Refugee Crisis As a Potential Threat to Public Health

  • Raynichka Mihaylova-Garnizova
  • Vasil Garnizov
Conference paper
Part of the NATO Science for Peace and Security Series A: Chemistry and Biology book series (NAPSA)


The refugee crisis in Europe continues to persist despite recent data, showing a drop in the number of refugees seeking asylum. The EU has called this as “an unprecedented displacement crisis” and has aimed at devising a comprehensive approach to tackle it, which has been widely criticized. Concerns about public healthcare aspects of the crisis have permanently entered the media and policy discourse even though no systematic association between migration and the importation of infectious diseases has been recorded. In this context, the literature has not filled the existing gap between discourse and evidence, and almost no publications with reliable empirical data exist, both thematic (epidemiology) and geographical (Eastern Europe and Bulgaria). Among the existing publications, the focus has been on TB and HIV (Odone et al., Euro J Public Health 25(3):506–512, 2015). In light of this, the aim of this research is to contribute to the debate by providing an overview of the refugee situation in Bulgaria, as a primary entry-point for refugees entering the EU. In order to achieve this, the article analyses the case of the refugee camp in city of Harmanly, close to the Bulgarian-Turkish border, and assesses the public health risks related to this specific situation. Based on a study of 128 patients with different symptoms we aim to draw wider implications about the linkages between public health and migration. The in-depth review of this specific case shows that both the probability and impact of migration on public health increases when the hosting country is relatively poor, the domestic public healthcare system is not efficient, and there is lack of trust in the government and public services. The study contributes to understanding better these risks in order to identify potential mitigation strategies in the region and the EU as a whole.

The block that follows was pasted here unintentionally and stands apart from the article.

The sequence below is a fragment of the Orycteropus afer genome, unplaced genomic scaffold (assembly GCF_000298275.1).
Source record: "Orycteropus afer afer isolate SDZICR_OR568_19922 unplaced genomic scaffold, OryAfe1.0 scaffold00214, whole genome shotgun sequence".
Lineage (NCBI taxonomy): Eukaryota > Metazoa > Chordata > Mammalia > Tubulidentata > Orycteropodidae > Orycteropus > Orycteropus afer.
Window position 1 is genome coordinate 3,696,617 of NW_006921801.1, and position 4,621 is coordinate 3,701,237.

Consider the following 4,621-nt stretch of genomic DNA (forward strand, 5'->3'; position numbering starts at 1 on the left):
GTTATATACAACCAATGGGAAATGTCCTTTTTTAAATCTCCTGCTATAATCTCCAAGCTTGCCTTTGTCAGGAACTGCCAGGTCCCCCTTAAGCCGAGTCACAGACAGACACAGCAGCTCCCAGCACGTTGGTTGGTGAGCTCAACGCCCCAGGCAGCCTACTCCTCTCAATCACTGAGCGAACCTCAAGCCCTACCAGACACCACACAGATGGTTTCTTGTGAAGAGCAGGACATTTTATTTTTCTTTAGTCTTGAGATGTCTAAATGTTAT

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Copyright information

© Springer Science+Business Media B.V., part of Springer Nature 2018

Authors and Affiliations

  • Raynichka Mihaylova-Garnizova
    • 1
  • Vasil Garnizov
    • 2
  1. 1.Department of Infectious DiseasesMilitary Medical AcademySofiaBulgaria
  2. 2.Department of AnthropologyNew Bulgarian UniversitySofiaBulgaria

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